'The Karajan industry bears about the same relation to postwar European music that Krupp bore to prewar European steel production, wrote Martin Mayer in The New York Times Magazine in 1967. The classic, if perhaps apocryphal, Karajan anecdote had the conductor leaping into a taxi and, when asked his destination, replying: 'No matter. I am in demand everywhere. Yet the conductor also had a spiritual side, and was a 40-year student of yoga and Zen Buddhism. He believed in reincarnation, and once dreamed of being reborn as an eagle, soaring above his beloved Alps. Fascinated by technical innovations, he once contemplated being frozen for 15 years so that he could re-record the standard repertory in the latest video and audio technology.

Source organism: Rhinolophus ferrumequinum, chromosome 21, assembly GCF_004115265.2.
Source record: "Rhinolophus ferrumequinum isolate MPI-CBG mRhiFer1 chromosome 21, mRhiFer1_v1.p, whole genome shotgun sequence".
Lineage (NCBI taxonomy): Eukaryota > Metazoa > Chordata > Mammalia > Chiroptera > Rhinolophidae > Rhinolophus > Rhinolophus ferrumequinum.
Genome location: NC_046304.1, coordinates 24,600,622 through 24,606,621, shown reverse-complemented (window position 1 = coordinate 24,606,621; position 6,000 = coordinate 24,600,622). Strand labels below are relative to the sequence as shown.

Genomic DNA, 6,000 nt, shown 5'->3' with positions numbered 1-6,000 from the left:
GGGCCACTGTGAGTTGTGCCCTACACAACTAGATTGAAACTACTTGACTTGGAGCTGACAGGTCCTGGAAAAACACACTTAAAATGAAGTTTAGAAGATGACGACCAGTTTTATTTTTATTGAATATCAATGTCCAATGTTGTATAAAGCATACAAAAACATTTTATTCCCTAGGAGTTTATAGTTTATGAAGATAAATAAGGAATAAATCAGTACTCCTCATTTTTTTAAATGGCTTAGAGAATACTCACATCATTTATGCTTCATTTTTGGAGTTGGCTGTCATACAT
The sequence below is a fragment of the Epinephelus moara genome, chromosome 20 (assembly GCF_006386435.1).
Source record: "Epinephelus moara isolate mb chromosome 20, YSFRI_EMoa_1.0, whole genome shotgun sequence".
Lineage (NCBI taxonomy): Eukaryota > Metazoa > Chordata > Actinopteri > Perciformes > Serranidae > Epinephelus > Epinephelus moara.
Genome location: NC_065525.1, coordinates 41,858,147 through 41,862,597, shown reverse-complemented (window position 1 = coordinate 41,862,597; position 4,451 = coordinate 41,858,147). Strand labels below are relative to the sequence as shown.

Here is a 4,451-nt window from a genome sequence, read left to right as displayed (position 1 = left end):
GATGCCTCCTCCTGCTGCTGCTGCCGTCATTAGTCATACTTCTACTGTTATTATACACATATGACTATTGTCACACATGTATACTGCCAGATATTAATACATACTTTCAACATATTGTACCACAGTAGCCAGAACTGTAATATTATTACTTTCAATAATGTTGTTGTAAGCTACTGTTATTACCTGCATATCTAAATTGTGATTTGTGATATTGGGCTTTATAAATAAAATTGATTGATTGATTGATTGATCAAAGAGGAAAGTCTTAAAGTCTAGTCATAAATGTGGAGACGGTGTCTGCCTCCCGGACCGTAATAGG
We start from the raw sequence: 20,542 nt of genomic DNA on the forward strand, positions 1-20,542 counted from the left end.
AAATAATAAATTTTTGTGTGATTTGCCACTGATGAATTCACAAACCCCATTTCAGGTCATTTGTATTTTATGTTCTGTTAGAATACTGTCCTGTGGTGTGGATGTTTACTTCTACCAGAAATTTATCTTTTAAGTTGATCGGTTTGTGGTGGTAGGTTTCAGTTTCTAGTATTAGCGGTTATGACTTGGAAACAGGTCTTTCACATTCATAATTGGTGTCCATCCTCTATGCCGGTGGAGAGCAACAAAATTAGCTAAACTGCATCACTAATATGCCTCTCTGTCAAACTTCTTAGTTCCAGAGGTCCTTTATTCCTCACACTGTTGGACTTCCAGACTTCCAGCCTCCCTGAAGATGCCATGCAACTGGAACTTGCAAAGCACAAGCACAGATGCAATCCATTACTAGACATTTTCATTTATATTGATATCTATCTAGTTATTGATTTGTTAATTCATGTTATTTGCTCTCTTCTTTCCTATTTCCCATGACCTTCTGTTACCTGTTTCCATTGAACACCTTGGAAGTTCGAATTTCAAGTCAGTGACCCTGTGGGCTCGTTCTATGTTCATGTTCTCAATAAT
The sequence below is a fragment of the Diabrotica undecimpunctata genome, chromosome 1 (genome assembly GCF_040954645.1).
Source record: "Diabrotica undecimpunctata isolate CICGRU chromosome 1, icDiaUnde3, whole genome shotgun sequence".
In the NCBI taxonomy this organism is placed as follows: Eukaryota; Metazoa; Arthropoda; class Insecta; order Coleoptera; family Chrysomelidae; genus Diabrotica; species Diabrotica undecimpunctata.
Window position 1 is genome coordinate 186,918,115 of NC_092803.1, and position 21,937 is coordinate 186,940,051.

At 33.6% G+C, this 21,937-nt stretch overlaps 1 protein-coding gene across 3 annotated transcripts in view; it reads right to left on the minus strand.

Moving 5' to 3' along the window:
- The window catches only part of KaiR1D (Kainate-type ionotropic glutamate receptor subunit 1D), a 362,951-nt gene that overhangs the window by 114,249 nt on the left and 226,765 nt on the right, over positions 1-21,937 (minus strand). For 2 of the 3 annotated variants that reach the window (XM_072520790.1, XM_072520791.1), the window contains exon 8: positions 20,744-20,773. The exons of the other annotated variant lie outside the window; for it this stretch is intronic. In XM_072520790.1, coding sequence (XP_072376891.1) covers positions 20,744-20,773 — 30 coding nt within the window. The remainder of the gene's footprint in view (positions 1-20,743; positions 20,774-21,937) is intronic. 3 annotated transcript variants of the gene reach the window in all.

- John Rockwell, THE NEW YORK TIMES, 17 July, 1989





A musical prodigy, appearing on the concert platform as a pianist at the age of five, Herbert von Karajan was appointed chief conductor of the Aachen Opera in 1935. There and later in Berlin his conducting was such a sensation that his reputation in Germany soon came to rival Furtwngler's. He joined the Nazi party in 1933 [and rejoined it in 1935], and in the following years each used the other - he to advance his career and the party to promote its cultural objectives. In 1945 he fled but was discovered in Italy and accused of having been a covert member of the secret police, charges eventually dropped for lack of proof. Karajan conquered every musical capital. He succeeded Furtwngler at the Berlin Philharmonic in 1955, replaced Bhm at the Vienna State Opera in 1956 and was appointed head of the Salzburg Festival in 1957.

- Frederic Spotts, Great Conductors of the Third Reich